The image of the woolly mammoth, saber-toothed cat and dodo bird stepping out of a beaker on the cover of National Geographic’s April issue says it all. Science has found a way to bring back some long-extinct species — or at least, facsimiles of them.
In truth, the goat-like bucardo, or Pyrenean ibex, is the only extinct animal scientists have actually revived. In 2003, biologists managed to clone an offspring from frozen skin cells from the last survivor, which died in 2000. The clone, however, lived for only a few minutes after its birth. Since then, advances in cloning technology have made it possible to bring back any species if there is a remnant of DNA.
But with so many habitat pressures on the wild species that are already here and with so many on the brink of extinction, is bringing back those we’ve already lost a good idea?
The Hunger Games is certainly the most frightening movie that I have ever seen … and, in a bizarre way, one of the most hopeful.
Even though it contains echoes of films such as 1984, Network and The Lord of The Flies, The Hunger Games is singularly unique in that it represents a very “right now” look at our celebrity-worshiping, violence-laden, reality-television culture, and it throws in some chilling warnings about the dangers of all-powerful government.
Having not read any of Suzanne Collins’ three books from which this film springs, my first impression upon hearing about the film’s central theme of a nationwide contest that pits 24 teenagers against each other in a fight to the death was ”Uh-oh, here we go again with the mindless violence…”
By now, most greenies know that computers and their accessories are some of the biggest energy hogs in the home — and that improperly recycled electronics can easily end up in toxic dumps in developing countries.
Want to make sure you’re doing right by Mother Earth when it comes to computers? Follow these three steps to green computing:
I knew I had a problem with my Facebook addiction when I kept thinking of last weekend’s camping trip as a series of status reports:
Wendy Worrall Redal
… swore she would not camp in a tent in the rain again, and here she is.
… can’t believe she spent the last two hours trying to get flames out of a smoking fire made with wet wood.
… thinks the finest aroma in the world is the scent of alpine firs.
… is amazed at the lush profusion of wildflowers in the meadow next to Long Lake.
Actually, by the time I went hiking to Long Lake, I had been away from digital technology altogether for 24 hours, and I wasn’t thinking in terms of my Facebook status by that point. But all those moments offered a telling realization: My daily life — my very psyche — is tethered to mobile digital technology.
Michael Phelps’ Olympic swimming success has made him the supernova of the swim world. Part of his winning came not just from his supremely fine-tuned physique, but also from a wise coach who taught Phelps as a child to fine-tune his mind through relaxation, meditation and visualization.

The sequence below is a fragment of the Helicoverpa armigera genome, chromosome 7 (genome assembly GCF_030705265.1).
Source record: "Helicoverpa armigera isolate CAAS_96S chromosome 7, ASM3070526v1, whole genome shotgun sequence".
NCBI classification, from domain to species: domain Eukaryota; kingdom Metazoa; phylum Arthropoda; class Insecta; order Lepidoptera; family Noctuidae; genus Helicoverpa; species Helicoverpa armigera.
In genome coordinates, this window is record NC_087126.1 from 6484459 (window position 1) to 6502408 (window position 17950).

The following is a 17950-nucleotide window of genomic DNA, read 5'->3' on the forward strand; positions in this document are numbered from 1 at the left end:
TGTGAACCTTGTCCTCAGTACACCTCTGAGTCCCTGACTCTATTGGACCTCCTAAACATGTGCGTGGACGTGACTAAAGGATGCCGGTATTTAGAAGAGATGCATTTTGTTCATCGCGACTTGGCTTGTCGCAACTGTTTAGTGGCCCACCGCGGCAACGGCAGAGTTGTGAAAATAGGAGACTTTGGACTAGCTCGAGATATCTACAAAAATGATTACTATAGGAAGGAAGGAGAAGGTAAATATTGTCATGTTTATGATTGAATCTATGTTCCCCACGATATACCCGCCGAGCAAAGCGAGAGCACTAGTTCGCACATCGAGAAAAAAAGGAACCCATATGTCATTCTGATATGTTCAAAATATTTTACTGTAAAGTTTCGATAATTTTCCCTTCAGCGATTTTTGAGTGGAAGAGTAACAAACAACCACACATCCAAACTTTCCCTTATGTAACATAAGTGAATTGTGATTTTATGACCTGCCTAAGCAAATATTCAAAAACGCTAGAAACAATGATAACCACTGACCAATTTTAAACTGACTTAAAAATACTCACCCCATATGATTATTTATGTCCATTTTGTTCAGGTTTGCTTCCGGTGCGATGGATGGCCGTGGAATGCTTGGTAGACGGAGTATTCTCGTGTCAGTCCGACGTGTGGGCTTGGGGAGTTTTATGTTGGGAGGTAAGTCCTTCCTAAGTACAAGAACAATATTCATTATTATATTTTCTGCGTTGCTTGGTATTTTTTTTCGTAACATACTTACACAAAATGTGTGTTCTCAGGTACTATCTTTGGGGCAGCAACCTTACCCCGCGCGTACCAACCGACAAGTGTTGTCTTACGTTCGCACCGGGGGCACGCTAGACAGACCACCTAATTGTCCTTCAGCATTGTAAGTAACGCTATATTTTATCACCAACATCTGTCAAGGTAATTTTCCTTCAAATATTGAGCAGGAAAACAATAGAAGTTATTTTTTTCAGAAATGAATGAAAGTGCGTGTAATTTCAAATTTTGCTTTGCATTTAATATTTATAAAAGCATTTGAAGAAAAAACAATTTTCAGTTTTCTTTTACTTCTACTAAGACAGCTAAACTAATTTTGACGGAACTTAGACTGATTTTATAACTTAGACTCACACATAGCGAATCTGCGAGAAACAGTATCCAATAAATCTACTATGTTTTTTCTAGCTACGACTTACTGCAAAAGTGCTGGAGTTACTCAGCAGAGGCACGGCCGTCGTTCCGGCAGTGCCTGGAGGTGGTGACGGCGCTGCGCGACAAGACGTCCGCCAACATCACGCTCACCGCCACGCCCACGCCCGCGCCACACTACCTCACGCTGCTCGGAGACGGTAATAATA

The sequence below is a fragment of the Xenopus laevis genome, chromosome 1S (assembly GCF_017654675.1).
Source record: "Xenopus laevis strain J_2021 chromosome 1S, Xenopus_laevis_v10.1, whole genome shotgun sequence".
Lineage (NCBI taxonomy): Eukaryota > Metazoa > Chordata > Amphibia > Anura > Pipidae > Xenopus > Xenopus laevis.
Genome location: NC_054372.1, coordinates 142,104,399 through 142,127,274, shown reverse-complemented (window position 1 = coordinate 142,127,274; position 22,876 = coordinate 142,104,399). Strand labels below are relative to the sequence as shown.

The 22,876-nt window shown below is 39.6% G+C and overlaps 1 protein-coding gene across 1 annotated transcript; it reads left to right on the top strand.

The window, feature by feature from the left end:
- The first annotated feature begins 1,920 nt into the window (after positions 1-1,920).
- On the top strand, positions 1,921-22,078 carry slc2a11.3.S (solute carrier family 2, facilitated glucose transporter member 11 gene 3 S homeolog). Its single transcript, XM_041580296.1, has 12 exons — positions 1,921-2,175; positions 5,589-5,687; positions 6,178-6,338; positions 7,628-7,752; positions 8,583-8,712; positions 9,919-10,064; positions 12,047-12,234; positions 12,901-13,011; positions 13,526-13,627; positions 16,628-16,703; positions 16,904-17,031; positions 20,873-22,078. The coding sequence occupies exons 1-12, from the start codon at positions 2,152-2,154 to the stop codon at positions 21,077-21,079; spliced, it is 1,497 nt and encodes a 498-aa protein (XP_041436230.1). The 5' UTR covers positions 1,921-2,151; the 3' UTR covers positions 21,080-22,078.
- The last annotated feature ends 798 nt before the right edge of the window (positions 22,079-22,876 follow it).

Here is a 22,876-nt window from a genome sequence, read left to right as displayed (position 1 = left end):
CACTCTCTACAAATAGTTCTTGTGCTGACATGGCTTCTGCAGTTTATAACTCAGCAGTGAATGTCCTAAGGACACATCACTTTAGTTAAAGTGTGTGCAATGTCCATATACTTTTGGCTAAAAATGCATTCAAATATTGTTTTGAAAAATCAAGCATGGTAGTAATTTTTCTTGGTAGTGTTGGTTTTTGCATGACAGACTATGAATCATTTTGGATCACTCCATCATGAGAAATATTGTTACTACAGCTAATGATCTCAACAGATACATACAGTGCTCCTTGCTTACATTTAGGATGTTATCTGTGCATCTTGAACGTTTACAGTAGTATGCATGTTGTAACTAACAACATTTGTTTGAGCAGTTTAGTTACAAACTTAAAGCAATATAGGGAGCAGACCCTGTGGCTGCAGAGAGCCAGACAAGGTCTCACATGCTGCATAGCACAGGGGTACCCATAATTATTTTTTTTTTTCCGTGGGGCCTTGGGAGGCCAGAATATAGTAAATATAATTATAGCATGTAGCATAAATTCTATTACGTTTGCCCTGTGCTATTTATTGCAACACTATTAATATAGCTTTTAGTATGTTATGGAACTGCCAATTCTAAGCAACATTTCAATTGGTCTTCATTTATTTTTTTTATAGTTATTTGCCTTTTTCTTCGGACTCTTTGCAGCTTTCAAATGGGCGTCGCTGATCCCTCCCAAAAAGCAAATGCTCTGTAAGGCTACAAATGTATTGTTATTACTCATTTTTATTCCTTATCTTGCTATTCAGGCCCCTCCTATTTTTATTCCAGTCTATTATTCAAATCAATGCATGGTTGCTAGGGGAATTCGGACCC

I won’t have a computer, an iPod or even a cell phone on my nature trip. So don’t e-mail, voicemail, Facebook or even try to call me. Don’t even phone me on a landline. I can’t be reached. When I travel, I purposely sever all lines of communication with my everyday life. I think you should, too. Because when you don’t, I get annoyed.
Ford, Chevy, Nissan, and Mitsubishi have all announced plans to release fully electric cars in the coming years, which means we’re going to have to have charging stations available for about a million all-electric cars by 2014. So, how’s that going to work?
Good question. Here’s your cheat sheet on what they’re calling electric vehicle “smart charging.”
Take a look at a pile of food scraps, and most eco-minded folks think “compost.” And sure enough, that’s a great way to recycle. (Or is it “reuse”?)
In any case, there’s another use for your rotting apple cores and moldering orange peels: Energy. A few municipalities have started setting up facilities to capture the biogas that escapes as organic matter decomposes and turn that gas into energy.
A few weeks ago, the New York Times published an article about how cell phones have become an integral part of the cooking process — the modern day chef’s tool.
Maintaining a clean computer is not just a matter of aesthetics or even hygiene, although both are improved when you do this regularly. A regularly cleaned computer can actually last longer than one that is allowed to fester in dust, crumbs and other debris from your daily work habits. However, one wrong move – too harsh a cleaning product, too wet of a rag – and you’ve got trouble which may drastically shorten the life of your computer. Proceed at your own risk!